Hearing Voices:

Some Thoughts on Authorial Authority

by Mike Ross

Mike Ross, Guest Editor, with fiction writer April Nance (left) and poet Jeanette Reid

Mike Ross, Guest Editor, with fiction writer April Nance (left) and poet Jeanette Reid

I’ve been thinking a lot about authors’ voices. How T.S. Eliot’s voice is vastly different from that of W. B. Yeats. How Faulkner’s voice would never be mistaken for Virginia Woolf’s. Yet each voice stakes its own distinct claim on the reader’s attention. Is it just because these writers are famous and their names show up regularly in college courses and at cocktail parties?

No less an authority than T.S. Eliot takes up the subject of “The Three Voices of Poetry” in one of his essays and talks about the first voice, as the poet speaking to himself (or nobody); the second voice, as the poet addressing an audience; and the third voice, as the poet making use of the voice of a dramatic character speaking in verse (Hamlet, Macbeth, etc.).

But what I’m talking about seems to me to go deeper. Talented writers readily slip into a voice both self-confident and even conspiratorial. They whisper in the reader’s ear: “Look, what I’m about to tell you is damned important, maybe even memorable. Give me the benefit of the doubt for the next few minutes. I guarantee I’ll make it worth your while.”

All of the writers represented in this issue of The Great Smokies Review understand how voice works and use voice to their advantage. But I’m going to zero in on two very different narratives--one a poem, Jeanette Reid’s “Baby Margaret”; the other a story, April Nance’s “Carnation,” to illustrate some of the points I am trying to make.

Reid deftly and quickly takes us into the circumscribed and frustrating world of a curious, pre-pubescent girl. Like many children, she feels cut off from vital (and disquieting) information that adults take for granted. It is Christmas—a season of maximum expectation and pleasure—but in this household, Christmas includes a drive to the cemetery, where the mother pays her respects to a departed loved one. “Be quiet,” the mother instructs her daughter and younger siblings, “do not open the door.” She’s referring to the car door, of course, but the grave just outside the car windows might be seen as a door that opens and shuts once.

In the second section, Reid learns from a snarky neighbor girl that her mother is pregnant. But, as usual, no information, helpful or otherwise, is forthcoming from her mother. Urgent voices from behind the door to her mother’s room suggest a disastrous outcome. Once again, the only source of accurate information is the snickering Lorene.

In the third section, the speaker tries to break down the barrier between herself and her mother by indirection. She glancingly refers to the fact that some of her friends have begun to have periods. But this mother could give her daughter lessons in the art of deflection. She says, in effect: The stuff you need to cope with this unwelcome development is in the bathroom closet when you need it. Help yourself. And then goes back to her book.

By the end of the poem, Reid is in ninth grade, and she and her recalcitrant mother have come full circle. The speaker is shaving her legs and informs her mother, and the mother is prepared to render an ultimate verdict that is implicit throughout the poem: “It’s your funeral.” Skilled poems like this one favor inference, and prefer to circumnavigate their messages. Reid is a very talented sailor.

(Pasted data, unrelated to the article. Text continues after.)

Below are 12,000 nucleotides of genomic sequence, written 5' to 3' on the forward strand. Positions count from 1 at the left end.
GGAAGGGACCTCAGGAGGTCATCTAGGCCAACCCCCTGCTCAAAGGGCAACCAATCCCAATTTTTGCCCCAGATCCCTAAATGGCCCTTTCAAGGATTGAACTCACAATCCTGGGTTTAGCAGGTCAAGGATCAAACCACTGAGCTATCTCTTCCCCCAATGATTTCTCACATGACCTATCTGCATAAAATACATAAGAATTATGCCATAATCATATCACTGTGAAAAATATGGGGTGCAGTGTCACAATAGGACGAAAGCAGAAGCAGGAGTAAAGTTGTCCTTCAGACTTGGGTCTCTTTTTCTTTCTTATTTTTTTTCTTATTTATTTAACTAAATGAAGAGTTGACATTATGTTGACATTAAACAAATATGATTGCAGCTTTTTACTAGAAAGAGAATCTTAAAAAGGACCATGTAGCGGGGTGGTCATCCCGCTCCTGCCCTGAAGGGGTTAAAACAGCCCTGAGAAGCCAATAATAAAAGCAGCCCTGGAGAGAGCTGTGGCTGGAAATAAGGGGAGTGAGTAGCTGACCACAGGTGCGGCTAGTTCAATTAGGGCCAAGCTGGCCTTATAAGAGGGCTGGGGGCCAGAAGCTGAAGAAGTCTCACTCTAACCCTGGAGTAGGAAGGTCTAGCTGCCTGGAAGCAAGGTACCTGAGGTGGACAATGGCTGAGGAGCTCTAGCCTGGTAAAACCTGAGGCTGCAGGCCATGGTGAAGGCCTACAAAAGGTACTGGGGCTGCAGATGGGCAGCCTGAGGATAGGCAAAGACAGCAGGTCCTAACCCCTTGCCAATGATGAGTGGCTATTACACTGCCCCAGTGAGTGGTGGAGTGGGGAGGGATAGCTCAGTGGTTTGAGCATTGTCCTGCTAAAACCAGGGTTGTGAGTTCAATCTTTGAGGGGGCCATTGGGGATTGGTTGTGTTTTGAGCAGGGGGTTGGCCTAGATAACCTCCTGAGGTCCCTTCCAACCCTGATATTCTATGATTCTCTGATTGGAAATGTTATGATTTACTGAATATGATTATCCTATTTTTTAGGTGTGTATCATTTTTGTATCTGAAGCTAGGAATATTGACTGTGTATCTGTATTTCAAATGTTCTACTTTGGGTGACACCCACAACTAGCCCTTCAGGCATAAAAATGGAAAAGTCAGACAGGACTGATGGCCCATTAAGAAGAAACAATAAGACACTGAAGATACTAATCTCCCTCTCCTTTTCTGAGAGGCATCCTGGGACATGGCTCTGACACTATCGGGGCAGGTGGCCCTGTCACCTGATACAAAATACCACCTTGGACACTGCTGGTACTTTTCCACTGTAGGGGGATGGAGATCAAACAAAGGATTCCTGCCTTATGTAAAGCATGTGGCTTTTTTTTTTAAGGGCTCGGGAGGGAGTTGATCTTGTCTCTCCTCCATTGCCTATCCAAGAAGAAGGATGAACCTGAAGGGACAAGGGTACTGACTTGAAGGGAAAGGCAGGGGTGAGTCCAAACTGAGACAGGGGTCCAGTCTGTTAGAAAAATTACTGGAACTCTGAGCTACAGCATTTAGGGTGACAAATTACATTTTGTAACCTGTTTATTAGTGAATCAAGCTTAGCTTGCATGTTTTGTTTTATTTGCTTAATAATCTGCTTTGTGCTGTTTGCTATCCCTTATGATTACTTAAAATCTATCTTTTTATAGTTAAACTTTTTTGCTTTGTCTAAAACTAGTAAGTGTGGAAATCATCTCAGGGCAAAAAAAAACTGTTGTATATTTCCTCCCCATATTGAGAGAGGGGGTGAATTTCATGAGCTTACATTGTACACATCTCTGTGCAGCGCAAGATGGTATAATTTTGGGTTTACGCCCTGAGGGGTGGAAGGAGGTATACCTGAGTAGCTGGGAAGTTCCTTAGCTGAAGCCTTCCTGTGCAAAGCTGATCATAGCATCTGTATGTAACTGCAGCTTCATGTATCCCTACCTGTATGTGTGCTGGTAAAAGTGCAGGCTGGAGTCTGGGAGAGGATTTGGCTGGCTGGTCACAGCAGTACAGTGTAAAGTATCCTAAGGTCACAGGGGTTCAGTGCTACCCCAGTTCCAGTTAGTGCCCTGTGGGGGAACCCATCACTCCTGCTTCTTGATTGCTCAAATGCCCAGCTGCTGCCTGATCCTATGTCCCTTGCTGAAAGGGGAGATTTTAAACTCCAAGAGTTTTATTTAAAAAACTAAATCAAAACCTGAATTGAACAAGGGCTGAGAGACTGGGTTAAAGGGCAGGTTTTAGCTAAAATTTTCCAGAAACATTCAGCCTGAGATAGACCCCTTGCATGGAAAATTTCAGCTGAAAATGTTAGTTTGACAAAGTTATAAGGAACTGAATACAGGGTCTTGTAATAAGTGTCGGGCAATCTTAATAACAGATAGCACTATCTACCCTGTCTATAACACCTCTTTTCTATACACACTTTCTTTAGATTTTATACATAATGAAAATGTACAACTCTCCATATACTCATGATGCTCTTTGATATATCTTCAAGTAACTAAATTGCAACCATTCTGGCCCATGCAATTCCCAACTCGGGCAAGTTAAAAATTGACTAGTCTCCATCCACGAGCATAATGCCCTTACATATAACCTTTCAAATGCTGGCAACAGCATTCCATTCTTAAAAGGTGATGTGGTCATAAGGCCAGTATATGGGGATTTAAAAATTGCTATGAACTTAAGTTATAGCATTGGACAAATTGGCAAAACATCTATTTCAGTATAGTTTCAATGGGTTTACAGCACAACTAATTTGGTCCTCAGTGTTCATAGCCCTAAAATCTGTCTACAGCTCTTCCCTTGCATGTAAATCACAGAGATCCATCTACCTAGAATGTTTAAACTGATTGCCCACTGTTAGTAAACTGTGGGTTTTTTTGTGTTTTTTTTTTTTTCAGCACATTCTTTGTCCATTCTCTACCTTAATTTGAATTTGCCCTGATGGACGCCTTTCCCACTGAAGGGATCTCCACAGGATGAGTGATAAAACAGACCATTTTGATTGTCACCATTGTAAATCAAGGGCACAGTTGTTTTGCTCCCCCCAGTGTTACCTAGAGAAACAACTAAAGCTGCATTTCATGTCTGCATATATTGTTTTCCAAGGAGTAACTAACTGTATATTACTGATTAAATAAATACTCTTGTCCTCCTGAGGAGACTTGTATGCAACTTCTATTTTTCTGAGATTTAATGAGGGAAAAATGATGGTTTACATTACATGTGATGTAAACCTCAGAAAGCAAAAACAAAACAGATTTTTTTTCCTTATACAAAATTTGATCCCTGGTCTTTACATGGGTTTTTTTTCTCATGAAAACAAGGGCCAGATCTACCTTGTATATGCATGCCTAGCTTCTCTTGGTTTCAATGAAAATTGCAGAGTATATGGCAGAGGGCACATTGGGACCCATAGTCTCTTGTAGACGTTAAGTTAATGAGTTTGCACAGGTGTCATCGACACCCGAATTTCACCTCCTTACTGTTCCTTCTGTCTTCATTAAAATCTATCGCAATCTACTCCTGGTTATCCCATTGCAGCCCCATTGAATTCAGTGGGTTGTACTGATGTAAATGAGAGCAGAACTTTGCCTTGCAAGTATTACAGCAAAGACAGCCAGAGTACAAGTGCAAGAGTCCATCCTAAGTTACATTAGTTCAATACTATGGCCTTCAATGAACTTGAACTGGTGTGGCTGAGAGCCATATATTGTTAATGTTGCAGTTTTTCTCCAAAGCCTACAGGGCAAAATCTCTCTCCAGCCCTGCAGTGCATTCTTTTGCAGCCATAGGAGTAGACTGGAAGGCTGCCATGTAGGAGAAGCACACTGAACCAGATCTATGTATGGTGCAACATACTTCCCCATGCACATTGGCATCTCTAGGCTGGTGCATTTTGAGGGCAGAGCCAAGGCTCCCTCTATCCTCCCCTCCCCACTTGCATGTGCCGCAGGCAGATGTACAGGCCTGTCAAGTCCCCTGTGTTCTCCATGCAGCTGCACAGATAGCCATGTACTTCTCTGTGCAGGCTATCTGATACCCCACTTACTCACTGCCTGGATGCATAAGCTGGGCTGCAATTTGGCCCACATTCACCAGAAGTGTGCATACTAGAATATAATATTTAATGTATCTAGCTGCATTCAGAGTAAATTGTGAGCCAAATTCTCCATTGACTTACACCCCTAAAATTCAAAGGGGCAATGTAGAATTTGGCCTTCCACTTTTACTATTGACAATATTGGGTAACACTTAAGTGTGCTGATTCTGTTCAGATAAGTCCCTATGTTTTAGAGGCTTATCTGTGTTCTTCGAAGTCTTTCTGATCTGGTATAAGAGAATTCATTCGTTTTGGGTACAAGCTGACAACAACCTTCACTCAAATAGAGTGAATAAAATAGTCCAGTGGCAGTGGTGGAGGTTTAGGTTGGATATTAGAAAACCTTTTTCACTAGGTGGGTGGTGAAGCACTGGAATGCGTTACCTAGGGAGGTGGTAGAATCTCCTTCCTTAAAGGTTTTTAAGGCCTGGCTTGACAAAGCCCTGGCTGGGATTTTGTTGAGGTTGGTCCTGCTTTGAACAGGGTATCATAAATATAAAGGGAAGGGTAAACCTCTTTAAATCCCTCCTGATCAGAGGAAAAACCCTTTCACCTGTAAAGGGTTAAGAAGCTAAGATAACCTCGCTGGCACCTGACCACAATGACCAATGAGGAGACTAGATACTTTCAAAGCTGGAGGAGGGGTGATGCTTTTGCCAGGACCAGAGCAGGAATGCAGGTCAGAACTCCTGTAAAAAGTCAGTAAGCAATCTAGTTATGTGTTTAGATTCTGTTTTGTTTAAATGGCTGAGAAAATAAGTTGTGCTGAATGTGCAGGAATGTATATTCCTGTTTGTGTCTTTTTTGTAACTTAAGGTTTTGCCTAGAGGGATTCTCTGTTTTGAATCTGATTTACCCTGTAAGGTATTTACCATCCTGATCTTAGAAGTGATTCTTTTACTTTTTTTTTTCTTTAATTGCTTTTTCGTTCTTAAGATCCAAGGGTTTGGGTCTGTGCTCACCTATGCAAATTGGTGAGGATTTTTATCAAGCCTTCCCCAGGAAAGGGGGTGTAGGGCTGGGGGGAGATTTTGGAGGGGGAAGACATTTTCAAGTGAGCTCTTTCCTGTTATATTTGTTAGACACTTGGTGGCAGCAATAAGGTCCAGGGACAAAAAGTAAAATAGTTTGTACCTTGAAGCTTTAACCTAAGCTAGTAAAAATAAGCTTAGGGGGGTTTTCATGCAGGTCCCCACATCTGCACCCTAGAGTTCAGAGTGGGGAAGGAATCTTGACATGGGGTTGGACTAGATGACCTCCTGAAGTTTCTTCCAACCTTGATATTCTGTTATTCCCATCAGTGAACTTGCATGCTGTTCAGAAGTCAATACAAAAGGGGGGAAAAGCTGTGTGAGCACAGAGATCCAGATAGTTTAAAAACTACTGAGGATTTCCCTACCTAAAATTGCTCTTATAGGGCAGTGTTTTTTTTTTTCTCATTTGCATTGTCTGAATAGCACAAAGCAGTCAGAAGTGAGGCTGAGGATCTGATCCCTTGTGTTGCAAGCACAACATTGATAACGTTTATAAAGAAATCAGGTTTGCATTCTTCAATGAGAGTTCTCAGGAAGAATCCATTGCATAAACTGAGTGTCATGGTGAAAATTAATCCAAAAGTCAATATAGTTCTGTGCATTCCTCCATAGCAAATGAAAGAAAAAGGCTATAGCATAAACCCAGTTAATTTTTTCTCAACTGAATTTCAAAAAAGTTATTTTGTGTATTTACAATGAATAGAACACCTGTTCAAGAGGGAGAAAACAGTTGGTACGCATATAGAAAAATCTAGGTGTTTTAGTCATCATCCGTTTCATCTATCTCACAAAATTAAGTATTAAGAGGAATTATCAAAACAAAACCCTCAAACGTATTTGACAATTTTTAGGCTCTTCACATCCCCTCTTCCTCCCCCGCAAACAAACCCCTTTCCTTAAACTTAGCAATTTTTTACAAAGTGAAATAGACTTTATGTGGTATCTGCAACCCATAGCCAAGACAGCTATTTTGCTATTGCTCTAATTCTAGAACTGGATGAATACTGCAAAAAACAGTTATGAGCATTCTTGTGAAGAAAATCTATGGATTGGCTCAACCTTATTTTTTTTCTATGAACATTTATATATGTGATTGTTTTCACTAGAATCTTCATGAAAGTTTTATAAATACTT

April Nance’s story, “Carnation,” is a very different narrative with an equally sobering outcome. The voice we are listening to is every bit as deft and self assured as Reid’s. Nance starts with a description of her narrator’s modern household, with its dining room converted to an office. She singles out a homely metaphor, a taco sauce bottle transformed into a vase to hold a carnation. The carnation is a Valentine gift—a love token to the narrator’s son, from another boy. The tender way Nance describes the evolution of the son’s sexual identity—his new attention to clothes and grooming—reassures us that he has an ally in this mother. She helps him find the vase for his present, simple and utilitarian, but with the requisite slim neck to support a single flower. A tomato and a green plant are represented on it. It even has the appropriate sentiment in gold letters: La Victoria.

The mother in Reid’s poem was indifferent to the signals her daughter was giving off. The mother in Nance’s piece misses little, and resists any desire to pat herself on the back.

While dusting, the narrator conjures up the previous owners of the house. Gloria and Ron Carpenter had all the trappings of a traditional nuclear family, floral wallpaper, white carpeting, heavy drapes, a piano in the parlor, a spacious dining room for family meals. With new owners, the wallpaper will come down, the white carpet will be replaced, the drapes abandoned in favor of wood blinds. Guitars and drums will make no one miss the piano. Nance’s narrator wonders what obstacles her son would certainly have faced had he grown up in this house thirty years earlier. She wonders, quite reasonably, if she would have been able to supply the same level of support, or been overwhelmed by the prospect of the insurmountable difficulties her son would have faced. Fair questions all. And articulated in a way that stays with us.

Mike Ross teaches poetry writing at the Osher Lifelong Learning Institute (OLLI) at UNC Asheville. After taking numerous Great Smokies courses in recent years, he published his first book of poems, Small Engine Repair, in 2015. He has a Ph.D. in English from the University of Michigan, and lives in Asheville.